I’m in the middle of another project involving the LEGO EV3 system. My 11-year old has been making some inquiries about the gyro sensor that came with the EV3 Education kit. To make the lesson more interesting, I wrote a simple EV3 project to illustrate the use of the gyro sensors, and as a bonus, also to illustrate the use of Bluetooth messaging.
The most common EV3 robot design we have used is the two-wheeled robot. The two wheels are controlled by independent motors, and can therefore be used to move the robot forward/backward, as well as steer the robot left/right by varying the speed (and rotational direction) applied to the two motors.
The project is to remote control this kind of EV3 robot to move forward/backward and to steer left/right. Instead of a joystick-like remote control, I want the controller to use gyro sensors, in the same way some smartphones use similar sensors to determine the phone orientation. Such a controller can technically be attached to an arm, and the movement of the arm controls the robot, making it a hands-free experience.
A hands-free controller like this can accomodate three separate axis of rotations. Some of you may be familiar with the concepts of pitch, roll, and yaw, such as those used in joysticks that control airplane movement. For our EV3 robot to move forward/backward and left/right, we only need two axis of rotations. I used pitch and roll in my simple controller design because those two concepts naturally fit the intended movements of the robot.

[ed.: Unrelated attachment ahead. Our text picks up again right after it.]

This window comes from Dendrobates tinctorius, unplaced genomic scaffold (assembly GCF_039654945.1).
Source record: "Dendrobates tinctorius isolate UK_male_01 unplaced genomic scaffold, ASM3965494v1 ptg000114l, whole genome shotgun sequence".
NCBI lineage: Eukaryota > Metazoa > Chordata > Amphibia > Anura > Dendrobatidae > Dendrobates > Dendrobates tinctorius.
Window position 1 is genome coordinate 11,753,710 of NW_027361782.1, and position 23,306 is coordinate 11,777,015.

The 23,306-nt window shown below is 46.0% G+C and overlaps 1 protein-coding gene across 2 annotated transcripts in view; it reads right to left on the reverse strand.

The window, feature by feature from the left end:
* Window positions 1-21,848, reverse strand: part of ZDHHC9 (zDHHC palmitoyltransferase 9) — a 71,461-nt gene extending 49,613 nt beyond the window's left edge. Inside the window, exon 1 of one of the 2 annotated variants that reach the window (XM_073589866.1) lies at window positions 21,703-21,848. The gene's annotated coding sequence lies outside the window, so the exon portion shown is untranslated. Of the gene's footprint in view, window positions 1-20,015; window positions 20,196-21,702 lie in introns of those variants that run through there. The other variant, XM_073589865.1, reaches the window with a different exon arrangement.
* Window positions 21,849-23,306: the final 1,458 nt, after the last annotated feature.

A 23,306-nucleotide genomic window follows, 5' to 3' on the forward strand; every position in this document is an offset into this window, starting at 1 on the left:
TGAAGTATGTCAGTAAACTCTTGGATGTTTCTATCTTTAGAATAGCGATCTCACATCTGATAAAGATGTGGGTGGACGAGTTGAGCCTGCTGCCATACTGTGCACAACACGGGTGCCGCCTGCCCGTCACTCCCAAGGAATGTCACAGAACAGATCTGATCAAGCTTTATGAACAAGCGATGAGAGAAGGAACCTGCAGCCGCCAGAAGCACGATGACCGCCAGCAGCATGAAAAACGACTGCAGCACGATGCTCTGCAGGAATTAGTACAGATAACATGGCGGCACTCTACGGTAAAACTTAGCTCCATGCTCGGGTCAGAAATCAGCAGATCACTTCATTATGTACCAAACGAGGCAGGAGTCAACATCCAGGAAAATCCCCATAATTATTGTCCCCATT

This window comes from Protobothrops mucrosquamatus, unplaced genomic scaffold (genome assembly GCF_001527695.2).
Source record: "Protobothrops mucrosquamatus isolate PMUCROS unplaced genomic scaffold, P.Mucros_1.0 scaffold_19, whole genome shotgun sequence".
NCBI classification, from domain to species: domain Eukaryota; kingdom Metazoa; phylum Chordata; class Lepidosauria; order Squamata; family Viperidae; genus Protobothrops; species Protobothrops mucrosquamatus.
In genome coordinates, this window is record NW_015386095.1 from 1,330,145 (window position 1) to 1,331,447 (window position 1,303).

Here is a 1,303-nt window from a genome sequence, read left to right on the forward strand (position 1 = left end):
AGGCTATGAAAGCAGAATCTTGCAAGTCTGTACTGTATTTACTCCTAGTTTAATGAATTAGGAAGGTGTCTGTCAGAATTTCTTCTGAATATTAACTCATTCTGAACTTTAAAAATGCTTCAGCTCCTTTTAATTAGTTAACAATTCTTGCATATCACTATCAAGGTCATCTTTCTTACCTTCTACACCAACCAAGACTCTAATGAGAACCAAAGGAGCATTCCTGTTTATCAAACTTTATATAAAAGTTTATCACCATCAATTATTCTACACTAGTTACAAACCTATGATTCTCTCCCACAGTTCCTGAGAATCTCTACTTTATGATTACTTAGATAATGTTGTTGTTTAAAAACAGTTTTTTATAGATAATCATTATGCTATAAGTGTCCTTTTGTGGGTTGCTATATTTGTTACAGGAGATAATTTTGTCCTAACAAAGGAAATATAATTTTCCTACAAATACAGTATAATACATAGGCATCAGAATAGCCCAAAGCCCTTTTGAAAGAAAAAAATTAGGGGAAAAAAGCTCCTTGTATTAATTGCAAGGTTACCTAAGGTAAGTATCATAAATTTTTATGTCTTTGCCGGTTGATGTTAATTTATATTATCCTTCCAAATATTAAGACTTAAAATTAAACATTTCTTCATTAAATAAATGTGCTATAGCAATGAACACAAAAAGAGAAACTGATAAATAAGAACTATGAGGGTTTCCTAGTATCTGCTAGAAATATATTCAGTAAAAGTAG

The controller is really very simple, with the two gyro sensors on port 2 and 3 of the EV3 brick, attached with a few hassenpins.
The core part of the controller program merely measures, in degrees, the pitch and the roll of the controller and sends them out as Bluetooth messages to another EV3 brick.
The complete controller program has a few more steps added for robustness, debugging, and a mechanism to reset the gyro sensors because of accumulated errors caused by sensor drift. It is still a relatively small program.
The receiving program in the EV3 robot is also simple. The core part of the program receives the pitch and roll values, applies gain factors to both of them (to translate the pitch and roll degrees to values that can be applied to an EV3 move and steering block), and sets the parameters for the move and steering block that controls the robot wheels.
The complete receiver program also just has a a few additional steps, mainly to limit the resulting values to fall within –100 to 100, which are the values that can be fed into the move steering block.
Here’s what a sample run of the two programs look like: